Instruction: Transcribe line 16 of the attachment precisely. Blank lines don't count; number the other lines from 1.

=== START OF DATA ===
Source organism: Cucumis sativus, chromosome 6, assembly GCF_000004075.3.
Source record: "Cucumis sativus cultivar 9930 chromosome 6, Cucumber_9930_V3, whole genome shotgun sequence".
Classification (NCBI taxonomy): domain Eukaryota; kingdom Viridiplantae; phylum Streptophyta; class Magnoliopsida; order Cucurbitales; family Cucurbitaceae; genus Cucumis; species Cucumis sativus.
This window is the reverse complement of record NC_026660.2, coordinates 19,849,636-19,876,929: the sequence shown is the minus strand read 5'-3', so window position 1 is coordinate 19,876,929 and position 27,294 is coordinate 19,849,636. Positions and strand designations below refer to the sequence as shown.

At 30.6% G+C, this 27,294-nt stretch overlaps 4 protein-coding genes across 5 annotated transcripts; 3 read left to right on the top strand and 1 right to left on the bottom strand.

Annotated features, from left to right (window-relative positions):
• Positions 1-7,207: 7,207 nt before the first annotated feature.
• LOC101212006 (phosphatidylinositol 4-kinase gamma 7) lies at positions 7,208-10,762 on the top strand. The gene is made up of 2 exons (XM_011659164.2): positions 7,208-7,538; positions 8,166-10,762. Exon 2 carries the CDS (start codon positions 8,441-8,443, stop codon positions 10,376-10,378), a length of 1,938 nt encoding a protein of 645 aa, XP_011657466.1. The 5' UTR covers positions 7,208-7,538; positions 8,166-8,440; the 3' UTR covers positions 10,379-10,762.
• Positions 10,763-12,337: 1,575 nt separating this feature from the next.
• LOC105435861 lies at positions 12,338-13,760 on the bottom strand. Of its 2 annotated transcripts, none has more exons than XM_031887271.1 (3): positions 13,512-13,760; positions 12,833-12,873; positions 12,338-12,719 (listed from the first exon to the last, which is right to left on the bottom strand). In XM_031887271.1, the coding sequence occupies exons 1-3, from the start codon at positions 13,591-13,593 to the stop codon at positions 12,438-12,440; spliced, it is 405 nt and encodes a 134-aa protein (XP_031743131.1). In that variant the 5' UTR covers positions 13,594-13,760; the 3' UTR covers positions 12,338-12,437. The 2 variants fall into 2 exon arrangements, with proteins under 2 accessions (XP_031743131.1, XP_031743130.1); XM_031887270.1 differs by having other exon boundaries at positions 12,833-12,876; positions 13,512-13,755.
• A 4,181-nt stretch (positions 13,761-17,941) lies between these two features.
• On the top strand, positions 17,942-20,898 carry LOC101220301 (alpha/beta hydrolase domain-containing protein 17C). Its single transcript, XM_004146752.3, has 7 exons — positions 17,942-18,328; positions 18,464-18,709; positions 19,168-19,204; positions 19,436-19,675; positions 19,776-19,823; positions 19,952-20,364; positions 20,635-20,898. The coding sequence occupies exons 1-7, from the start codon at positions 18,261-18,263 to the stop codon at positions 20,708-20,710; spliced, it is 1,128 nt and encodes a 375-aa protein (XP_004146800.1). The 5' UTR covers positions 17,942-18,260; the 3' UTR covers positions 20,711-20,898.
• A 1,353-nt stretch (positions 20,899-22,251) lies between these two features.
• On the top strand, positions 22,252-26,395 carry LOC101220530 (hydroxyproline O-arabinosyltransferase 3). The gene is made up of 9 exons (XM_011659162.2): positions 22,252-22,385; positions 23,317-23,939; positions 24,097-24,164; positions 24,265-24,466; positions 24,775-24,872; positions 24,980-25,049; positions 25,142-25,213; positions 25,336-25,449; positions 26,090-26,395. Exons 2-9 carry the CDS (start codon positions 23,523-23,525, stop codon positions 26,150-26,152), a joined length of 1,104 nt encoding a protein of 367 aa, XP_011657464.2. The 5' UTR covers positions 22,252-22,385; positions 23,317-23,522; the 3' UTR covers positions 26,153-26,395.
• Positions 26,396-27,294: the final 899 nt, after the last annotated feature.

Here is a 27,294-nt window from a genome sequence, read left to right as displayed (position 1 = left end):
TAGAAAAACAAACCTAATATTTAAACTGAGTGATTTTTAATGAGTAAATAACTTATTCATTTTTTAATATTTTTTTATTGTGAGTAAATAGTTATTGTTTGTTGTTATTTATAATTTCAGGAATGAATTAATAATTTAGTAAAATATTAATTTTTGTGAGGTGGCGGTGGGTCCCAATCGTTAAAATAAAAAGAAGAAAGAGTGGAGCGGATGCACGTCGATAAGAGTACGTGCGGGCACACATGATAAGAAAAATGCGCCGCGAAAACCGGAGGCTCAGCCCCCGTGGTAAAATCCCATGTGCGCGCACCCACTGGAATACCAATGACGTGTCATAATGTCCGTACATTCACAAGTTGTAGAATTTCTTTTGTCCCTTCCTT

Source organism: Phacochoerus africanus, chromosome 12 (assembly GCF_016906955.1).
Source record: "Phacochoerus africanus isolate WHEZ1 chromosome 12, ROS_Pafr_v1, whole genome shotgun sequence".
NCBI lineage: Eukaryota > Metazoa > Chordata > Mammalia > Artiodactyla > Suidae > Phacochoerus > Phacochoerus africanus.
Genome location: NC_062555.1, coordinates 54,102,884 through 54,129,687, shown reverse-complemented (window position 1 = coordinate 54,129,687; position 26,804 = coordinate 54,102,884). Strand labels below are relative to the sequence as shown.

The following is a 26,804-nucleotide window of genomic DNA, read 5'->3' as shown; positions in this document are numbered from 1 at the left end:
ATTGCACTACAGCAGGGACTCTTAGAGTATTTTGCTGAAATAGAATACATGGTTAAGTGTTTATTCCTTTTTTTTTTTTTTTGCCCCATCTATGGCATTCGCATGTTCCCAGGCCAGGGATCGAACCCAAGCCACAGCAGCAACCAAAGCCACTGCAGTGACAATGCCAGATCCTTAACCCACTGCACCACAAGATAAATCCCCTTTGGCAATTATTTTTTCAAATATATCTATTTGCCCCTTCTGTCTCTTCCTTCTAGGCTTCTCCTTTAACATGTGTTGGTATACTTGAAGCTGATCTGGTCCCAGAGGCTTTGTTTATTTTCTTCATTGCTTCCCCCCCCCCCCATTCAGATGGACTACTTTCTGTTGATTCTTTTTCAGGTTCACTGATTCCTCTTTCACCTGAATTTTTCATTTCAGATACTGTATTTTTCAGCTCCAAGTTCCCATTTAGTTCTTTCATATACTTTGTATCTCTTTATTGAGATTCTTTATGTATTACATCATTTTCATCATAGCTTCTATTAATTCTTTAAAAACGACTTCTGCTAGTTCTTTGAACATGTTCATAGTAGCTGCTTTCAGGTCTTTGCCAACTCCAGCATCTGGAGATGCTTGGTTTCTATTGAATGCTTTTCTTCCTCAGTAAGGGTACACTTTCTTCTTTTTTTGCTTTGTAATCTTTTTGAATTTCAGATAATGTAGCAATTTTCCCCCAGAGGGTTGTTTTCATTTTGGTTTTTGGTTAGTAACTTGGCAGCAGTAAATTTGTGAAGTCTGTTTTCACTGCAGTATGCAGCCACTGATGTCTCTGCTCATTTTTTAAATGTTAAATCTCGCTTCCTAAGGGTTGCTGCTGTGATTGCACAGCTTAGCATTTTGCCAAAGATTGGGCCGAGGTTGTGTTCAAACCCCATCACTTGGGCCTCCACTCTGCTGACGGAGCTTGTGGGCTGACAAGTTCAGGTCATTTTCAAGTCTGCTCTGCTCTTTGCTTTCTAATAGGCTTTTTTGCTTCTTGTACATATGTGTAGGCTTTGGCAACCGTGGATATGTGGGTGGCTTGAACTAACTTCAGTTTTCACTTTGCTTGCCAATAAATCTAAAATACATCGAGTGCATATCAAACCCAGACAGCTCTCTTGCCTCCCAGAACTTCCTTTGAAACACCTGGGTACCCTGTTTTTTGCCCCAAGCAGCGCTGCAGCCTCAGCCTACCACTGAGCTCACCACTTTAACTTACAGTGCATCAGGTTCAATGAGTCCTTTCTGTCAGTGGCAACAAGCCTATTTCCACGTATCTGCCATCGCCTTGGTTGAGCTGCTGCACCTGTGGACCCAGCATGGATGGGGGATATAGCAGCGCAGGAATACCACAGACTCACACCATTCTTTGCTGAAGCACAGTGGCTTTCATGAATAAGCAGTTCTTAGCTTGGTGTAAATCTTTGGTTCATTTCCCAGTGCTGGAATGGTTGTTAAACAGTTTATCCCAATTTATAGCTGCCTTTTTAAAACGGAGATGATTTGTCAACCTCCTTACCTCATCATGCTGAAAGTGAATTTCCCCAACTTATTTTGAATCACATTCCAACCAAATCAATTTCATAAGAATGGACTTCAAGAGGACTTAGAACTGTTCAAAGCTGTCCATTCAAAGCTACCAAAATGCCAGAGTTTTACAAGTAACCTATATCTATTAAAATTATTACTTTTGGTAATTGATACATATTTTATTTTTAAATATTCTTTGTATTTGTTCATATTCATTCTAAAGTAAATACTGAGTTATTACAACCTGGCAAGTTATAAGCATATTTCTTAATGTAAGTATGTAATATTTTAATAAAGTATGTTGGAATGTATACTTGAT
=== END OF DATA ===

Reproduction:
Here is a 27,294-nt window from a genome sequence, read left to right as displayed (position 1 = left end):